January 28, 2016
Perhaps you have heard it said: “I just don’t have enough faith to believe that.” The subject could be many things – health issues, financial challenges, relationships and certainly matters pertaining to trusting Creator God.
I have been pondering what this attitude means while relating it to other questions: “Are there quantities of faith – is it possible to believe partially but not totally?” “Does faith come in degrees like percentages?” “Is the amount of faith determined by the size of the desired result?”
I wonder, if we believe in someone partially, do we believe in them at all? My belief in a cause is based on the fact that I trust its leaders. If that confidence is not in place, I probably have reservations about supporting it. Most likely I would not have the confidence needed to be identified with it. I could say that I have some faith in it, but in reality this is not true, because if I did, I would be supportive.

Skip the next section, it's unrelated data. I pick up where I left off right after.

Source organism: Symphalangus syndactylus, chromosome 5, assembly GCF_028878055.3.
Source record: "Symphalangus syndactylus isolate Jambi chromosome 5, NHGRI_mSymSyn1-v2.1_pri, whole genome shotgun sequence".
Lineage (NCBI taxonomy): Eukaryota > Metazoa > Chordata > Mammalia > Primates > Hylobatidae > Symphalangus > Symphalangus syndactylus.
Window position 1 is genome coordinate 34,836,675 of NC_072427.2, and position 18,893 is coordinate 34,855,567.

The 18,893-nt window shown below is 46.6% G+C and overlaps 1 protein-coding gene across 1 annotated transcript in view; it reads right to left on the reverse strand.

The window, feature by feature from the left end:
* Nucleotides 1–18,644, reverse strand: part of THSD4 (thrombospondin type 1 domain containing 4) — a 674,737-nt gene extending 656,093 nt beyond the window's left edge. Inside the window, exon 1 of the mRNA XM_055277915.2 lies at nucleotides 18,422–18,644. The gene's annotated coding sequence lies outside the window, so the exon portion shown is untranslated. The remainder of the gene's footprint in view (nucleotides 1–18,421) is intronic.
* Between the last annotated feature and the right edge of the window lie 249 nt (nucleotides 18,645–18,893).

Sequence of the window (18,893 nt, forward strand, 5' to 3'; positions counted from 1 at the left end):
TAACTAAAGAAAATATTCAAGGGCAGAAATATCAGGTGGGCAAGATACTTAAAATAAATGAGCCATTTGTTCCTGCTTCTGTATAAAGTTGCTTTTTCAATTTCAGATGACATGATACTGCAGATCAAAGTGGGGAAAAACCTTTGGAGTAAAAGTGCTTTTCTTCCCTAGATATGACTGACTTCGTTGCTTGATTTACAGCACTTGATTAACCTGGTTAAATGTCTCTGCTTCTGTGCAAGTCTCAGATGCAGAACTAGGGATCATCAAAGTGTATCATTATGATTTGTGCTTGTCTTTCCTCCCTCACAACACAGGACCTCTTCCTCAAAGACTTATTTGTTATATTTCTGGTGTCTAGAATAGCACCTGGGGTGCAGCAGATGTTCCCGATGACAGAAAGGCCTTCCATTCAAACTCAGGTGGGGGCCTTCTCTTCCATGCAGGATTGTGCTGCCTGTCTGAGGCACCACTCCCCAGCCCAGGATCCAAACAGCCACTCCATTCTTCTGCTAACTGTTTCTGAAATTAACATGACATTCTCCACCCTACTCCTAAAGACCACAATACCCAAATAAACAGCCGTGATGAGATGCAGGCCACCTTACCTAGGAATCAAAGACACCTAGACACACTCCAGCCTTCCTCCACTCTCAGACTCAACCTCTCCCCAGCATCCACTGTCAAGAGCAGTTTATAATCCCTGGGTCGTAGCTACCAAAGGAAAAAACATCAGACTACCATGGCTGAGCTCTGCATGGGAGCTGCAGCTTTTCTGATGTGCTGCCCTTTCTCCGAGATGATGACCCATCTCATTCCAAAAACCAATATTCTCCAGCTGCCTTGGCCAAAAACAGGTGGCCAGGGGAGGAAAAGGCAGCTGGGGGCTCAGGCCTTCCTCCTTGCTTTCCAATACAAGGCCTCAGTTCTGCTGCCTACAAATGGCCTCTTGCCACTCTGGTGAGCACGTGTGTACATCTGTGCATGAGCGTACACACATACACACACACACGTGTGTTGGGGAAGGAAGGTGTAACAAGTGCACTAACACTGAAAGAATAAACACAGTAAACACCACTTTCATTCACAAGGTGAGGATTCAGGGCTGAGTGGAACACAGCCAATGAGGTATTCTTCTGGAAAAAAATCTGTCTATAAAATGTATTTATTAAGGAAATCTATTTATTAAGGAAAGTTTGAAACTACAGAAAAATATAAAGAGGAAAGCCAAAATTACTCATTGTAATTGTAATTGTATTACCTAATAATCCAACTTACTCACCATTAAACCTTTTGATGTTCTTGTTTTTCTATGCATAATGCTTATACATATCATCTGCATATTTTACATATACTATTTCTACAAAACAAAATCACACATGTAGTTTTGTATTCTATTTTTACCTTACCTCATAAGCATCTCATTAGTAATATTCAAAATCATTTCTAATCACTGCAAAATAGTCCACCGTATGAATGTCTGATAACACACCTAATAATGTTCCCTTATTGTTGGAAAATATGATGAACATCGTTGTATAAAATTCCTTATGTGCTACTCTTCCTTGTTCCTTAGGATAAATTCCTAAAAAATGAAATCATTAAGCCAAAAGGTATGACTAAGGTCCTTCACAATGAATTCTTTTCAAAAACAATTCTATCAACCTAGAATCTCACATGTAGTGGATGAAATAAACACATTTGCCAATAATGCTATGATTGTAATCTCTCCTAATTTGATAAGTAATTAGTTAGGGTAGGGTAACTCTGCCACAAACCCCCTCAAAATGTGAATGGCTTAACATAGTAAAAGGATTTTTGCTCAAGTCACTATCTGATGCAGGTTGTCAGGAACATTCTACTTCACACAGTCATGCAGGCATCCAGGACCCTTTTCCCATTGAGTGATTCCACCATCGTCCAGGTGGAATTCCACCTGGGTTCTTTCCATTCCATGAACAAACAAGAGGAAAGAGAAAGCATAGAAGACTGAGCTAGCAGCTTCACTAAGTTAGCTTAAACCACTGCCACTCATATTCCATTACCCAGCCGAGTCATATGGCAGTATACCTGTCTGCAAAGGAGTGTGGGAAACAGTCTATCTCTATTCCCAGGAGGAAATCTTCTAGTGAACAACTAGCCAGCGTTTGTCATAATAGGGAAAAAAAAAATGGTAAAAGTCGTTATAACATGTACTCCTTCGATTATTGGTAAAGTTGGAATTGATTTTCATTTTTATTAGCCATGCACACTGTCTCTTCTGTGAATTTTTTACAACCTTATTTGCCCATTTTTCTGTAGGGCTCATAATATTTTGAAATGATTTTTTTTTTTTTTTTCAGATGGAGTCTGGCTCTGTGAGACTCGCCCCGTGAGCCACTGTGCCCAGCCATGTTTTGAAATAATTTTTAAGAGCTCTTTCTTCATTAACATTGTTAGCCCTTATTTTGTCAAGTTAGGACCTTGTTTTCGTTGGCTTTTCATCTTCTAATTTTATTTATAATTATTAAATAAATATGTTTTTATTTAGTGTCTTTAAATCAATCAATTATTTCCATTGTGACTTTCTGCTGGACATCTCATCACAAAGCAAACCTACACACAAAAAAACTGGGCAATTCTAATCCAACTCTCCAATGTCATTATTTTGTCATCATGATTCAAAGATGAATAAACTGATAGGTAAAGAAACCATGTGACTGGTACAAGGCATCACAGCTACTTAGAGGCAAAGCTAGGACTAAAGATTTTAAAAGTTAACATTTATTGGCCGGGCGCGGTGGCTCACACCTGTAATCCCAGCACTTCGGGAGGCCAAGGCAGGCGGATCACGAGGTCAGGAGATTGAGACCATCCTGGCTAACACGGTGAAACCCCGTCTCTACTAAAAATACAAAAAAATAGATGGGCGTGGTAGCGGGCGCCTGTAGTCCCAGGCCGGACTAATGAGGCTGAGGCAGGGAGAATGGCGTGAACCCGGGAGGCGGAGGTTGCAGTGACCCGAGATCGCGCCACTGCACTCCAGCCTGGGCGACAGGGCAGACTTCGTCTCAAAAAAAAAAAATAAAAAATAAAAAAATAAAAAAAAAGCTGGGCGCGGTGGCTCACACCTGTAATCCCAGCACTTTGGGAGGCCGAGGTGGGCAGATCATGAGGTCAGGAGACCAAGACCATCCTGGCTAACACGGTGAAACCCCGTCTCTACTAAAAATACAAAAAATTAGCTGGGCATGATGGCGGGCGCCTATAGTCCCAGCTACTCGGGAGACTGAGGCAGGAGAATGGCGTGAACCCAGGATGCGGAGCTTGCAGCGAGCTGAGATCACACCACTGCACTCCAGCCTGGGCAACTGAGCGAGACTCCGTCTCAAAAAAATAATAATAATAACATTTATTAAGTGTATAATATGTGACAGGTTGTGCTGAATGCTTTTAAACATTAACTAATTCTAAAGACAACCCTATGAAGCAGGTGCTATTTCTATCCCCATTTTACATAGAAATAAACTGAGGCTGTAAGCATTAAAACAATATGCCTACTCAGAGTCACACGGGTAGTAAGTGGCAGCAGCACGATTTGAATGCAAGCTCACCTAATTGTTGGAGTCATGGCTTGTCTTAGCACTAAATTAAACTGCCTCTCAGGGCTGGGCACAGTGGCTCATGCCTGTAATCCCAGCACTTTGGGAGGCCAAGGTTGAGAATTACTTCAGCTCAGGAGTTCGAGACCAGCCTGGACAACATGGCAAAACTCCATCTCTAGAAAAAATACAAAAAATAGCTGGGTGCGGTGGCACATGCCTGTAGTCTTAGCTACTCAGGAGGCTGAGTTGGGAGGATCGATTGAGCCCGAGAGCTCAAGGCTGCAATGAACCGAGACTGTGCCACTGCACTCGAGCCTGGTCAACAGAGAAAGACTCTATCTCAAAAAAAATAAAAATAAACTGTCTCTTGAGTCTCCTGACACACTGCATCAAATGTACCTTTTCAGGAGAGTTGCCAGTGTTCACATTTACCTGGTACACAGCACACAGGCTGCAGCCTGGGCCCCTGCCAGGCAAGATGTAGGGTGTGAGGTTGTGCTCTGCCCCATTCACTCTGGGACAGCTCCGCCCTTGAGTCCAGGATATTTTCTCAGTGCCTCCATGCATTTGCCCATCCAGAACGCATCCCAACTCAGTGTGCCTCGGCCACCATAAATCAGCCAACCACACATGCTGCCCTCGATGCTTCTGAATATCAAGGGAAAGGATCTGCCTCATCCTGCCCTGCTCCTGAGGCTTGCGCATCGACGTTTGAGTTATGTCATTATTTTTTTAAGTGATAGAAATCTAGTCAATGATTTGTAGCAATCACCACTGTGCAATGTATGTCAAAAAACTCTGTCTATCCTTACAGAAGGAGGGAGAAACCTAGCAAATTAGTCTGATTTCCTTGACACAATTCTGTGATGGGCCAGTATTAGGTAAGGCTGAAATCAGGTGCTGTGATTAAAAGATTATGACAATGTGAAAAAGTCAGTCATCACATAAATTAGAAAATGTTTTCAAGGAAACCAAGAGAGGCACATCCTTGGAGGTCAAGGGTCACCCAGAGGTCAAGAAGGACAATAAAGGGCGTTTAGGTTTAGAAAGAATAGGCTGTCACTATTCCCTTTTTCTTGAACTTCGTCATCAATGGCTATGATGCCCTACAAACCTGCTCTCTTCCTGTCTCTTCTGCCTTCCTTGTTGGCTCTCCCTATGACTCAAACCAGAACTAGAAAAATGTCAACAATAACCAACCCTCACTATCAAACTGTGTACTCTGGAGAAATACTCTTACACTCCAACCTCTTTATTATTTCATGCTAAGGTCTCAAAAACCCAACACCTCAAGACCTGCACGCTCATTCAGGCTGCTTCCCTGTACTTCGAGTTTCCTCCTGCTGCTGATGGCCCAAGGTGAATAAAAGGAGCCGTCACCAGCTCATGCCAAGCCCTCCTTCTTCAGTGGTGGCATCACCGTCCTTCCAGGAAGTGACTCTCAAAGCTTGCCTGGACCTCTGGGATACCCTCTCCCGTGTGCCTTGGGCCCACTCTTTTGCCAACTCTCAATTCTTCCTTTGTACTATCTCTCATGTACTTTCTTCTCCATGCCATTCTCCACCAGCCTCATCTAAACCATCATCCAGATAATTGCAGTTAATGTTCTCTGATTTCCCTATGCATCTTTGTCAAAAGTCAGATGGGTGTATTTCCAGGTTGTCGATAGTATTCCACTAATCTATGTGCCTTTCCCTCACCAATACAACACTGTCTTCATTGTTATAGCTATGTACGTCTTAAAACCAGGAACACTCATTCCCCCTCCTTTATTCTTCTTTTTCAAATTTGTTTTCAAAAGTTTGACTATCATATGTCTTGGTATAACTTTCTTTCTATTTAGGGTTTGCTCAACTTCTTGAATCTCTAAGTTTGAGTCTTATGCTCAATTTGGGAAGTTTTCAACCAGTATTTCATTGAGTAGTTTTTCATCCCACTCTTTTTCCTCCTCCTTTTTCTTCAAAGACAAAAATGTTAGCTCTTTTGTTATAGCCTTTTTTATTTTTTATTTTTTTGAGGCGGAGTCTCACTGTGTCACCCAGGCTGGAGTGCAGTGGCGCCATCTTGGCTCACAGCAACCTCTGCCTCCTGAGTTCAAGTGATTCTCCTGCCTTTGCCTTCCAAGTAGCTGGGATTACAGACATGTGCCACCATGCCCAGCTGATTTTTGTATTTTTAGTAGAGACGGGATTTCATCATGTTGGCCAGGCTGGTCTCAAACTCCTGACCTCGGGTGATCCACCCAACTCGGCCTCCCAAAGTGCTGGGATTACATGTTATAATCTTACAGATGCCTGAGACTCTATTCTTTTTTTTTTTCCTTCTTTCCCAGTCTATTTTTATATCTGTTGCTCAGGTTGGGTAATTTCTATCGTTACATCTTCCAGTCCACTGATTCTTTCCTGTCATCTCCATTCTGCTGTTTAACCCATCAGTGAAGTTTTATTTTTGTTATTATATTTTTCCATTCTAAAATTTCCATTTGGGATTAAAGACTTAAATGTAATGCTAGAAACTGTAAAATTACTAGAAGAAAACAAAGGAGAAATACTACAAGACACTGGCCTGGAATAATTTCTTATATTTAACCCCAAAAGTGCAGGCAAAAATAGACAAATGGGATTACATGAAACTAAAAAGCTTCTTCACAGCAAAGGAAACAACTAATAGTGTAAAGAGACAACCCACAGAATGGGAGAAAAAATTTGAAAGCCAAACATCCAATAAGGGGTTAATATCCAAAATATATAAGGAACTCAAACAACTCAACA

I trust that Carol is faithful to me. I have no doubt about that. If I said that I do not have enough faith in her to trust her completely, then I really would not have faith in her at all. But because I have complete faith in her, I have no reservations.
When it comes to faith in Creator God, I must trust Him fully. If I have reservations about His faithfulness, I probably do not actually trust Him. I would never have confidence because I would always leave room for doubt.
If I have faith in the Word of God, I will accept the parts I enjoy as well as the parts that I do not understand. I might even wonder how some of God’s attitudes and actions align with His love, but I trust Him because I have complete faith in Him. Partial faith would be no faith at all.
Rather than saying I can trust God for little things but not the larger concerns, I need to come to a place of complete trust in Him and then learn to accept those areas where it seems He did not do what I thought He would do. Faith is first about Who God is and then what He does. When we reverse the order, we get into trouble.
Pastor Bill Ehmann